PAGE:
The solution to security breaches?

"The answer is to step away from the idea of security as preventing anything from entering and look at monitoring what is going on inside your network to look for anything unusual"

I have to call CyberBS on this, it's not a human problem, it's a computer problem. The solution is to run your internal data on encrypted drives and run all network communication over fully encrypted channels. That way, there is no inside to hack. All you'll see is gibberish and any attempt to execute commands on the system will appear as gibberish. All user access is through a hardware authenticated dongle. That way you only have two layers to deal with, the data to the system and the system to the end-user.

"automating security, and letting your machines protect themselves in much the same way that your body's immune system works.

That analogy has been done to death and isn't helpfull. It's an example of what Ranum called enumerating badness, as in it don't work. Running scripts you downloaded over the web does not for a good security model make. It must have been a quick hack in the beginning of interactive web apps, but has lead directly to the current fiasco in 'computer' security. It must be possible to achieve todays computer usability without executing someone elses code every time you click on a link or open an email attachment, something these cyber geniuses can't seem to achieve.

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Re: The solution to security breaches?

No good. They'll just target the endpoints, one of the few places where the data MUST be decrypted because the Eyeball v1.0 doesn't grok encrypted data. The only way around that would be cybernetic eyes connected directly to the brain a la Ghost in the Shell.

As for downloading scripts, what if the copy you download has a hole in it? At least the one kept at the writer's site would be kept up to date, meaning the hole gets patched ASAP. You can't win. Either you let a hole fester or you download one. And humans are fallible and formal proofs have a very narrow scope.

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"Hey sexy mama, wanna kill all humans with me?" -- Bender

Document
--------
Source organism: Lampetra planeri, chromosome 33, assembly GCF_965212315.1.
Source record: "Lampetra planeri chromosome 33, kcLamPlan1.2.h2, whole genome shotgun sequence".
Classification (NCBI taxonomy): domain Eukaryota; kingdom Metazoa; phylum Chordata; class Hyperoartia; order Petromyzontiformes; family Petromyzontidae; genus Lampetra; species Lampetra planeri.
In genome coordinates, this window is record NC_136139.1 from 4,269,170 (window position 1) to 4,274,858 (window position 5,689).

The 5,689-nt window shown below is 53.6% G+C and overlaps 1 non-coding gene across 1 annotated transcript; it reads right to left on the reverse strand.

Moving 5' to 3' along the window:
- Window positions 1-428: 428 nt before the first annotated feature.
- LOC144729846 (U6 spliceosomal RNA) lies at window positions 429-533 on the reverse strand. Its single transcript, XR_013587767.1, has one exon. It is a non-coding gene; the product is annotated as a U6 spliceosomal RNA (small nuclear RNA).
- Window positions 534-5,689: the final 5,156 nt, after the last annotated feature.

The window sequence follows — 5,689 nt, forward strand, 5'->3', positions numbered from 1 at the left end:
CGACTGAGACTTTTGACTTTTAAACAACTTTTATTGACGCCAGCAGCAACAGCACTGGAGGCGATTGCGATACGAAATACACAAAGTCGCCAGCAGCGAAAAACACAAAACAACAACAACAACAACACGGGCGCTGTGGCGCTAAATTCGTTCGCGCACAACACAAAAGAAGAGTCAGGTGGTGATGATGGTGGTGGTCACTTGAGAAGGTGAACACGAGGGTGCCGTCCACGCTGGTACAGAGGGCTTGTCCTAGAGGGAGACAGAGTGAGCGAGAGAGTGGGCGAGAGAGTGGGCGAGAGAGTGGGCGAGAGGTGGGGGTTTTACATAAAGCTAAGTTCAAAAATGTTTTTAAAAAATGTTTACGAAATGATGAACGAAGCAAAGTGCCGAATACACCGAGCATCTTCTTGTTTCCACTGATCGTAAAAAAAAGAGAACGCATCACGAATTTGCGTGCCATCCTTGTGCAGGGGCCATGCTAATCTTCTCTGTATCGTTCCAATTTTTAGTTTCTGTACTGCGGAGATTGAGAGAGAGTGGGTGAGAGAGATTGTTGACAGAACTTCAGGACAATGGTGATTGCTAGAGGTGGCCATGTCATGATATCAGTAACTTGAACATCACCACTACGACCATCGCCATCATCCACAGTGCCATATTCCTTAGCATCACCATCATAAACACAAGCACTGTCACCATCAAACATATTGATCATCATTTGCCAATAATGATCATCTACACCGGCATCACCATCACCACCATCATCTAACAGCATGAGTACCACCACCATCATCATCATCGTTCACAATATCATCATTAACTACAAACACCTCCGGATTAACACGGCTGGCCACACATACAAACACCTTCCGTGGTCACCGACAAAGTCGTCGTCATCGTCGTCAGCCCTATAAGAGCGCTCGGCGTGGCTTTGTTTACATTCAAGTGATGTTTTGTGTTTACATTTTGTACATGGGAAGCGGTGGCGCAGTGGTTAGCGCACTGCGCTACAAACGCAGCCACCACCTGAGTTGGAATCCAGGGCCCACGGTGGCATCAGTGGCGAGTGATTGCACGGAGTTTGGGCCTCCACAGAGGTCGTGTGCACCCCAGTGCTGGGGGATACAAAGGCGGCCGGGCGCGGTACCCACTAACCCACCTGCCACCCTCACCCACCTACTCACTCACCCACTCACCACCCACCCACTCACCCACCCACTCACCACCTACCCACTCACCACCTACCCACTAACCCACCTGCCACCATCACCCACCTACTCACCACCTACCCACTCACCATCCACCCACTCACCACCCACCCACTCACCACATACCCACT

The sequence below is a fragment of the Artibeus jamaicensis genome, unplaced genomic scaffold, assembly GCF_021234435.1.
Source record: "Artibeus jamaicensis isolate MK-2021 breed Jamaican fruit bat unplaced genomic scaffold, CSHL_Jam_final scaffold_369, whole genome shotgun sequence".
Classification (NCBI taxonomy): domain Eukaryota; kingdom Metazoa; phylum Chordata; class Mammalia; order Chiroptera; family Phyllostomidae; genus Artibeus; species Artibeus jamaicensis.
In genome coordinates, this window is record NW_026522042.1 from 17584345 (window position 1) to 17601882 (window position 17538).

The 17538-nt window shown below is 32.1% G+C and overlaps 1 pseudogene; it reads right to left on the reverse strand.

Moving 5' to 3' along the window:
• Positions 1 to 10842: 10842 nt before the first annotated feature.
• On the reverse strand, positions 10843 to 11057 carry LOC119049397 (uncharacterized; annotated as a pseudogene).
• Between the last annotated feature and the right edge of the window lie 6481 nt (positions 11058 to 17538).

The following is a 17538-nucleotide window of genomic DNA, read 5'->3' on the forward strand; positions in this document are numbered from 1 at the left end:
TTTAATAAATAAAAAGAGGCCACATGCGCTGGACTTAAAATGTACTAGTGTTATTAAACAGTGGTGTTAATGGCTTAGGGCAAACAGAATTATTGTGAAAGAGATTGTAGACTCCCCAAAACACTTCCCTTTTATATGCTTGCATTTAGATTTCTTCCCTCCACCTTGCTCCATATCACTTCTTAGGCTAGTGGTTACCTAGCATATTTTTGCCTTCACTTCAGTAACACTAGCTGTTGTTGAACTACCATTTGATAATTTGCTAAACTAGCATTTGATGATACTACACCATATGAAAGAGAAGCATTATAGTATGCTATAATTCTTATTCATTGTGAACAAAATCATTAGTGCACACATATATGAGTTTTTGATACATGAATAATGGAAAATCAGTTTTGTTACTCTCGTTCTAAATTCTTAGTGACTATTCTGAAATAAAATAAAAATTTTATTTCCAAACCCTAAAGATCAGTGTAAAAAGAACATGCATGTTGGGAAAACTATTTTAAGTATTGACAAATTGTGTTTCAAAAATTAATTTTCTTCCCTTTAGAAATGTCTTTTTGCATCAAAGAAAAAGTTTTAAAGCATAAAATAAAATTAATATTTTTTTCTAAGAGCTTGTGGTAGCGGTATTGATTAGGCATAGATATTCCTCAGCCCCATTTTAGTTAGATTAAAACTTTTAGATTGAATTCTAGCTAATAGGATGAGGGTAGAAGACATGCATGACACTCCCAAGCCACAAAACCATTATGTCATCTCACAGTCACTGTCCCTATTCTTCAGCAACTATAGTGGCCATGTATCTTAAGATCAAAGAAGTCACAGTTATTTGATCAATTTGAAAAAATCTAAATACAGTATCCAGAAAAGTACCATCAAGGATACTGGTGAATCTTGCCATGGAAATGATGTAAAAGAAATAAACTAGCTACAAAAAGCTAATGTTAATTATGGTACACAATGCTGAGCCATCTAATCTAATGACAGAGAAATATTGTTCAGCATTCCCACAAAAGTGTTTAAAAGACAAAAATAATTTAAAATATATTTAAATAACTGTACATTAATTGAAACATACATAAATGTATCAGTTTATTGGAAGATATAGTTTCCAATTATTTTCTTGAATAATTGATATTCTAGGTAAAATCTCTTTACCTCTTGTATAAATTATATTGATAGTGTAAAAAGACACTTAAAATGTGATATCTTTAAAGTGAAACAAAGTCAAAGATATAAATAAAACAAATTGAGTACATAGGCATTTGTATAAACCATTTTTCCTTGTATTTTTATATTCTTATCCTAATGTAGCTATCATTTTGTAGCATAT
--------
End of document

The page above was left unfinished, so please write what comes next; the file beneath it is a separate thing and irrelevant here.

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"The answer is to step away from the idea of security as preventing anything from entering and look at monitoring what is going on inside your network to look for anything unusual."

And by the time you discover something unusual going on and stop it what damage might have been done? And what might it have installed somewhere inside? At this point you've got a clean-up to mount.

Surely prevention is still the first line of defence and monitoring the second.

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Quite. What's more, who monitors the monitoring software?

They say that the problem is that humans make errors and so need to rely on software, but who created that software? And who is responsible for making sure it's still running correctly? There's a worrying degree of arrogance (and complacency) in "You're only human so you make mistakes... you need our software to monitor your system for those inevitable mistakes."

Though you have to remember that these people publishing their opinions are really just saying "You need our product".

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"What's more, who monitors the monitoring software?"

It's software all the way down.

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"Surely prevention is still the first line of defence and monitoring the second."

But you can't prevent a zero-day because you have no foreknowledge of the exploit. Trouble is, the moment one is in, one has to assume the worst (they've already gotten access to everything) which is usually too late for a clean up.

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Anonymous Coward

Kill the human middleware

Another bit of fluff to push the latest and greatest CIO/CISO 'must have' solution. The most impressive security improvements I've seen always revolve around 'humans' and actually getting them to give a s$!t. Not statistically, but actually changing the culture, getting management, users, techies involved, incentivised, informed. Using creative, amusing and relevant information, distributed in an easily accessible format. Then when you introduce new security software, systems and services you've got a fighting chance of them being implemented and used properly rather than circumvented.

I'll get back in the corner...

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Childcatcher

Re: Kill the human middleware